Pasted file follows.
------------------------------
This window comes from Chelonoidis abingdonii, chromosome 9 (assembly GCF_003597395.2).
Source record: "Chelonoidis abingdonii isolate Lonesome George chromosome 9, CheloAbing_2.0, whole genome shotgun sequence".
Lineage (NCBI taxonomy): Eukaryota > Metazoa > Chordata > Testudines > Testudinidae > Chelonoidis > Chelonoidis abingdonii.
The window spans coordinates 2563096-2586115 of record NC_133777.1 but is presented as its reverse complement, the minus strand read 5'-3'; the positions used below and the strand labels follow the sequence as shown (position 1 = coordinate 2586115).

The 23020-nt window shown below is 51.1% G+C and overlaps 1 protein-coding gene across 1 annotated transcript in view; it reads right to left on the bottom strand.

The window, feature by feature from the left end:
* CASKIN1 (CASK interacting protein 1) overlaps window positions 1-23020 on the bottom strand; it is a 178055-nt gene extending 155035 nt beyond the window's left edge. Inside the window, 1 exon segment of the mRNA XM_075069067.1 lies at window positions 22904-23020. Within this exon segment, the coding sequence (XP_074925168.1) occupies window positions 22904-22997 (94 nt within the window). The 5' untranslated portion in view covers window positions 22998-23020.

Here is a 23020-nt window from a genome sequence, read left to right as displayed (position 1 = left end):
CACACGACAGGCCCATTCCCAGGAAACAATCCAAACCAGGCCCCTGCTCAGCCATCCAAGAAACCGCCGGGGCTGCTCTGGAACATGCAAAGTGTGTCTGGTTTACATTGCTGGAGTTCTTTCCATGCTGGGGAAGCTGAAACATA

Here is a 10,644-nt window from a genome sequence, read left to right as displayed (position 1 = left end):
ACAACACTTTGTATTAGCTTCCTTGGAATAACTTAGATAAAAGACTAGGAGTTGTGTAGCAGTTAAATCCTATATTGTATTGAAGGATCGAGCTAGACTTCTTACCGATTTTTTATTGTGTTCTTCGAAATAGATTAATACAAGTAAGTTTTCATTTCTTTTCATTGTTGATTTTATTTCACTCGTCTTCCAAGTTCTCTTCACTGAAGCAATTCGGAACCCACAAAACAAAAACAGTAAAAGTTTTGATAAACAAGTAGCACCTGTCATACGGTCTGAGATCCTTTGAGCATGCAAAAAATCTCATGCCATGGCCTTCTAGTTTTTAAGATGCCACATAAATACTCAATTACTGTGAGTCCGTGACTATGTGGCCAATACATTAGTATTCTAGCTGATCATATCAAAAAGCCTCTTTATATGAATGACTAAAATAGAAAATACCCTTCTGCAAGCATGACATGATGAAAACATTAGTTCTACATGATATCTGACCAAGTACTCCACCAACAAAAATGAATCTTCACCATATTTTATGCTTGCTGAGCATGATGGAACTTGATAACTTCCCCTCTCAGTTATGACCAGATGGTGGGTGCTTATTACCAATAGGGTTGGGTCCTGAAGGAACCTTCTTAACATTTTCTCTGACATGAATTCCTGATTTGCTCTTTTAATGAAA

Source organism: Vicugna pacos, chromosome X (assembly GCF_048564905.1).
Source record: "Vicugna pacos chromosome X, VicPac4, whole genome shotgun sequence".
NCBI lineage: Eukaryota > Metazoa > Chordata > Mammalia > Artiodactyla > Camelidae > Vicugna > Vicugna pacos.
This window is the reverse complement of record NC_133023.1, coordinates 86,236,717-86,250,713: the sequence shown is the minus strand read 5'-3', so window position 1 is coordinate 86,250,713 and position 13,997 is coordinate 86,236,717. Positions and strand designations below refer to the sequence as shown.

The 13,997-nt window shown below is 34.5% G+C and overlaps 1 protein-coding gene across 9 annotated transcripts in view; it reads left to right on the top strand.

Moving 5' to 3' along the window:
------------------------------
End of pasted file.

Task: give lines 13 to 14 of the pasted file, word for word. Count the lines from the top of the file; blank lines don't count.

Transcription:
Source record: "Vicugna pacos chromosome X, VicPac4, whole genome shotgun sequence".
NCBI lineage: Eukaryota > Metazoa > Chordata > Mammalia > Artiodactyla > Camelidae > Vicugna > Vicugna pacos.